Great article from Anne Jolly!
Here are six characteristics of a great STEM lesson. I hope you’ll use these guidelines to collaborate with other teachers and create lessons that apply technology to what students are learning in science and math (and other subjects as well).
1. STEM lessons focus on real-world issues and problems. In STEM lessons, students address real social, economic, and environmental problems and seek solutions. My biggest “aha” STEM moment came when I moved to a new position and faced a class of science students who had given up on school. I had the class identify a real-world problem right there on campus, and suddenly we found ourselves head over heels in a STEM project—before the familiar acronym had even burst onto the scene. See Real World STEM Problems for some suggestions for projects students might focus on.
2. STEM lessons are guided by the engineering design process. The EDP provides a flexible process that takes students from identifying a problem—or a design challenge—to creating and developing a solution. If you search for “engineering design process images” online, you’ll find many charts to guide you, but most have the same basic steps. In this process, students define problems, conduct background research, develop multiple ideas for solutions, develop and create a prototype, and then test, evaluate, and redesign them. This sounds a little like the scientific method—but during the EDP, teams of students try their own research-based ideas, take different approaches, make mistakes, accept and learn from them, and try again. Their focus is on developing solutions.
3. STEM lessons immerse students in hands-on inquiry and open-ended exploration. In STEM lessons, the path to learning is open ended, within constraints. (Constraints generally involve things like available materials.) The students’ work is hands-on and collaborative, and decisions about solutions are student-generated. Students communicate to share ideas and redesign their prototypes as needed. They control their own ideas and design their own investigations.
4. STEM lessons involve students in productive teamwork. Helping students work together as a productive team is never an easy job. It becomes exponentially easier if all STEM teachers at a school work together to implement teamwork, using the same language, procedures, and expectations for students. If you want a jumpstart on building specific student-teamwork skills, contact me and I’ll send you a draft of a student teamwork document.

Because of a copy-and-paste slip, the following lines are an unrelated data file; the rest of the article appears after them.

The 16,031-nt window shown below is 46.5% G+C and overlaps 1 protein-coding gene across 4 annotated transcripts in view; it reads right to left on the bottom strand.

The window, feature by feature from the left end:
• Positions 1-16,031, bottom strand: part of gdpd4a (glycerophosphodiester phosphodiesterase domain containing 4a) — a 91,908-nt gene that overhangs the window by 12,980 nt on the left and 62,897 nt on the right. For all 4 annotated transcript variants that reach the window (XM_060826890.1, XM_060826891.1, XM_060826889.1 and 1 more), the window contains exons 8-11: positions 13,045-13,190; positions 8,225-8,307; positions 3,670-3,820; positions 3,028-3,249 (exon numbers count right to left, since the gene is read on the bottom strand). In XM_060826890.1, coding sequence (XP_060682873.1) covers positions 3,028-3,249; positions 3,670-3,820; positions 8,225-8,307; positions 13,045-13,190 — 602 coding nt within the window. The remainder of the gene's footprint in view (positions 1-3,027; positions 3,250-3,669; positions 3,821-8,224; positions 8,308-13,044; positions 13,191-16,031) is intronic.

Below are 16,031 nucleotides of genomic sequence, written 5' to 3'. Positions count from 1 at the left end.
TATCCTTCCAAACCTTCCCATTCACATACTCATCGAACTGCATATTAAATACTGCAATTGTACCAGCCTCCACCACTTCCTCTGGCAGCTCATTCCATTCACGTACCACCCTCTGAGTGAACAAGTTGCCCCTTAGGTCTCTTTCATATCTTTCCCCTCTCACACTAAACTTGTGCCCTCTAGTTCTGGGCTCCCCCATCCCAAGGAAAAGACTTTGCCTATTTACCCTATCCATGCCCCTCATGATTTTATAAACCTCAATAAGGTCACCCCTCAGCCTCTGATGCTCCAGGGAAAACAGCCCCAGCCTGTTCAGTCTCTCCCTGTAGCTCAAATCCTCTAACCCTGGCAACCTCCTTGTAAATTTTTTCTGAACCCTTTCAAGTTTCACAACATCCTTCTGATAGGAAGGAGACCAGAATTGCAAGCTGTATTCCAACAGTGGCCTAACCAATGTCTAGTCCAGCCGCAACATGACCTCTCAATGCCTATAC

5. STEM lessons apply rigorous math and science content your students are learning. In your STEM lessons, you should purposely connect and integrate content from math and science courses. Plan to collaborate with other math and/or science teachers to gain insight into how course objectives can be interwoven in a given lesson. Students can then begin to see that science and math are not isolated subjects, but work together to solve problems. This adds relevance to their math and science learning. In STEM, students also use technology in appropriate ways and design their own products (also technologies).
6. STEM lessons allow for multiple right answers and reframe failure as a necessary part of learning. Sometimes I designed my science labs so that all teams would replicate the same results or verify or refute a hypothesis. Students were studying specific science content and the whole idea was to provide insight into cause and effect by manipulating variables.
STEM classes, by contrast, always provide opportunity for multiple right answers and approaches. The STEM environment offers rich possibilities for creative solutions. When designing and testing prototypes, teams may flounder and fail to solve the problem. That’s okay. They are expected to learn from what went wrong, and try again. Failure is considered a positive step on the way to discovering and designing solutions.